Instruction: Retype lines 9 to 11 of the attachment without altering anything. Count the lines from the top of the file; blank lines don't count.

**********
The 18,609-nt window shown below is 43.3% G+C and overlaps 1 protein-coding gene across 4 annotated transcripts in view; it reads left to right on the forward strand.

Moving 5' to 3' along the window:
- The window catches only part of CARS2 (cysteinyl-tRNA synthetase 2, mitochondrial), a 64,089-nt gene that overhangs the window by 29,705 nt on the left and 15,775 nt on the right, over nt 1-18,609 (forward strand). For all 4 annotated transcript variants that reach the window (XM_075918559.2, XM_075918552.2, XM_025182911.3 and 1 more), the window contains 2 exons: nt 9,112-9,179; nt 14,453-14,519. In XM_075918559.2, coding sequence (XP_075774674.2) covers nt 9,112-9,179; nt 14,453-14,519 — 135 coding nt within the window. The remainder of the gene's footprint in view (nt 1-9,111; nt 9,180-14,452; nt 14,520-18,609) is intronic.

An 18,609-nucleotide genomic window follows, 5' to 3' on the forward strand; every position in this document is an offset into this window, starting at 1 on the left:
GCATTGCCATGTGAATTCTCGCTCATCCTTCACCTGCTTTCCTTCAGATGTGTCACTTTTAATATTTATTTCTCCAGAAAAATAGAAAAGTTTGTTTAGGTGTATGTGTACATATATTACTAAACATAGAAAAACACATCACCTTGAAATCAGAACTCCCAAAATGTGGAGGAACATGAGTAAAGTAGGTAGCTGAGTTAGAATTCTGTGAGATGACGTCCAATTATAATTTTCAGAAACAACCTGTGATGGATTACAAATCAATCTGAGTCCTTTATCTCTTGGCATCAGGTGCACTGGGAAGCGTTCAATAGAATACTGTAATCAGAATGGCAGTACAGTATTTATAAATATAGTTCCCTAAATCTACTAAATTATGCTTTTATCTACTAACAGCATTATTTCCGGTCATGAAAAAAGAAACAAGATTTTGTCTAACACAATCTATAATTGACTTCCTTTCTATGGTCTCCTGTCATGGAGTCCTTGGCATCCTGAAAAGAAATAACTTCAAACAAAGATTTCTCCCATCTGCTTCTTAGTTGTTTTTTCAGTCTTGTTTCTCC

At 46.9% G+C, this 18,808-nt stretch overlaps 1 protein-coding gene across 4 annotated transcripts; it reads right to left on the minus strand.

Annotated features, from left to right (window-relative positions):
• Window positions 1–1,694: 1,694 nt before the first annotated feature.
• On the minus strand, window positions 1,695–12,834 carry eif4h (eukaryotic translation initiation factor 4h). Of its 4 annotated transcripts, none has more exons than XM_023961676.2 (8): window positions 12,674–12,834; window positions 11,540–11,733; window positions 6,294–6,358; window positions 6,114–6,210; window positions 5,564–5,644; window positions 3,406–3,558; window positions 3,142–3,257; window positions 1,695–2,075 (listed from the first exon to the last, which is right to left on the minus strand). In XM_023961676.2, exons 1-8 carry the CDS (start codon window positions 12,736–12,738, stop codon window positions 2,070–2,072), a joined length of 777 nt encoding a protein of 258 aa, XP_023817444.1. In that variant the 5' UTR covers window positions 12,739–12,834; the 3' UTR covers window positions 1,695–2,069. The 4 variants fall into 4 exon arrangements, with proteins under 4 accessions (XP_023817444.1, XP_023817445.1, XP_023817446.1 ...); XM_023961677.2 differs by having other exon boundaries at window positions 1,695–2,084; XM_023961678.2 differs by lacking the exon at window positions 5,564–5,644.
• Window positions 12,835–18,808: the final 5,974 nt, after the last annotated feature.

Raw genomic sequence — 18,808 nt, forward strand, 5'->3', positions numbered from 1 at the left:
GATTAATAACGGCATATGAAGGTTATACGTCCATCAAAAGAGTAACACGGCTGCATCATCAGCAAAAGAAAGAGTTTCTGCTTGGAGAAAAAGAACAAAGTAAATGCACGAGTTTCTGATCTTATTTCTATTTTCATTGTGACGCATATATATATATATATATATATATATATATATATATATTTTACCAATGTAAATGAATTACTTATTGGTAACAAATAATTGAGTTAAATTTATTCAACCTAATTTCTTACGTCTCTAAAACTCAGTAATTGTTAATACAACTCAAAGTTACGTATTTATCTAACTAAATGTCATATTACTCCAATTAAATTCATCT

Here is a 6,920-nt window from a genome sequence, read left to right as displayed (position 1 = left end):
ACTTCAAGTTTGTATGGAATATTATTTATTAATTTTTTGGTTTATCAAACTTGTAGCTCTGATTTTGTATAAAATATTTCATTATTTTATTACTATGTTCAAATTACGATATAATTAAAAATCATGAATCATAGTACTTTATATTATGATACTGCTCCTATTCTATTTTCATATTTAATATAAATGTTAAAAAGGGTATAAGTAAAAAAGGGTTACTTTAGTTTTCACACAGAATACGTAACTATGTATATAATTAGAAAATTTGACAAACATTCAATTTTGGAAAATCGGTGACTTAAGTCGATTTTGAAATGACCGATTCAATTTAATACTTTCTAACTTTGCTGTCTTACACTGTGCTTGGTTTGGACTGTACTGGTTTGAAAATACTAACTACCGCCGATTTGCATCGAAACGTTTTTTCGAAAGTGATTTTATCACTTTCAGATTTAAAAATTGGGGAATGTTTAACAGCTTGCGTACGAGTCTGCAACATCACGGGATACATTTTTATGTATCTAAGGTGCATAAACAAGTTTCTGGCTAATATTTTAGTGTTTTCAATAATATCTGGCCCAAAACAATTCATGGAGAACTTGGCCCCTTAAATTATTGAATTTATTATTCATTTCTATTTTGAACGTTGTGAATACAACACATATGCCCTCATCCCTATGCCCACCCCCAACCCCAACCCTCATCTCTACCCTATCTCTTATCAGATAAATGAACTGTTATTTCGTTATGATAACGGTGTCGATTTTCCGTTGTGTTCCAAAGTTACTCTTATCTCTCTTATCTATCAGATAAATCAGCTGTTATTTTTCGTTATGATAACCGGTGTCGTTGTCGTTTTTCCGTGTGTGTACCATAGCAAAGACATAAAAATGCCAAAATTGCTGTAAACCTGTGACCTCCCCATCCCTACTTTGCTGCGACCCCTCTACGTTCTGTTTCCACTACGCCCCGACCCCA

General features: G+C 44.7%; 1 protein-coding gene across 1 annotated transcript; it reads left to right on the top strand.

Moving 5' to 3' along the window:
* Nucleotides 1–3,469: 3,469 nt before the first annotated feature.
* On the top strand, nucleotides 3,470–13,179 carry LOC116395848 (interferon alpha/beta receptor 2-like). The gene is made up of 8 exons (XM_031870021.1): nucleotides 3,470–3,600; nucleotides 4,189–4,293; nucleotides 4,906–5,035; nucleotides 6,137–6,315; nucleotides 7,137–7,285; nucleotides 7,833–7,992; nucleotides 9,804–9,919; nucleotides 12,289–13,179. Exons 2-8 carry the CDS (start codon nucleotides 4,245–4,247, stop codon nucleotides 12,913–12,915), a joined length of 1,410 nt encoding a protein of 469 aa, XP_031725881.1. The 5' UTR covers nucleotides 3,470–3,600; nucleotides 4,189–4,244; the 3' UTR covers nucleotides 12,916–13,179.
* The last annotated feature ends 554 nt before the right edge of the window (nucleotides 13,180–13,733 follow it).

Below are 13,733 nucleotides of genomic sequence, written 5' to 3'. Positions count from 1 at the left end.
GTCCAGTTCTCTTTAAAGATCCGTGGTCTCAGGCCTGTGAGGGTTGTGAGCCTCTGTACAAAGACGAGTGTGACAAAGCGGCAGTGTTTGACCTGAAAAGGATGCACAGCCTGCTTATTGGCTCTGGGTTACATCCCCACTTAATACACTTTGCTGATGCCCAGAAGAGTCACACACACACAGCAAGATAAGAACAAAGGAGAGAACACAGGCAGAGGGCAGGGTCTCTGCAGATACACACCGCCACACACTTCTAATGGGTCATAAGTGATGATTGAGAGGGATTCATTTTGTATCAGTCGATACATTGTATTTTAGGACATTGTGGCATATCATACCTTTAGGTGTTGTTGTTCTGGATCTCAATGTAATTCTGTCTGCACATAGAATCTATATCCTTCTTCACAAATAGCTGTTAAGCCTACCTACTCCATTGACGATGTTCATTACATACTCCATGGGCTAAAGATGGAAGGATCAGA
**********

• On the minus strand, window positions 1,695–12,834 carry eif4h (eukaryotic translation initiation factor 4h). Of its 4 annotated transcripts, none has more exons than XM_023961676.2 (8): window positions 12,674–12,834; window positions 11,540–11,733; window positions 6,294–6,358; window positions 6,114–6,210; window positions 5,564–5,644; window positions 3,406–3,558; window positions 3,142–3,257; window positions 1,695–2,075 (listed from the first exon to the last, which is right to left on the minus strand). In XM_023961676.2, exons 1-8 carry the CDS (start codon window positions 12,736–12,738, stop codon window positions 2,070–2,072), a joined length of 777 nt encoding a protein of 258 aa, XP_023817444.1. In that variant the 5' UTR covers window positions 12,739–12,834; the 3' UTR covers window positions 1,695–2,069. The 4 variants fall into 4 exon arrangements, with proteins under 4 accessions (XP_023817444.1, XP_023817445.1, XP_023817446.1 ...); XM_023961677.2 differs by having other exon boundaries at window positions 1,695–2,084; XM_023961678.2 differs by lacking the exon at window positions 5,564–5,644.
• Window positions 12,835–18,808: the final 5,974 nt, after the last annotated feature.

Raw genomic sequence — 18,808 nt, forward strand, 5'->3', positions numbered from 1 at the left: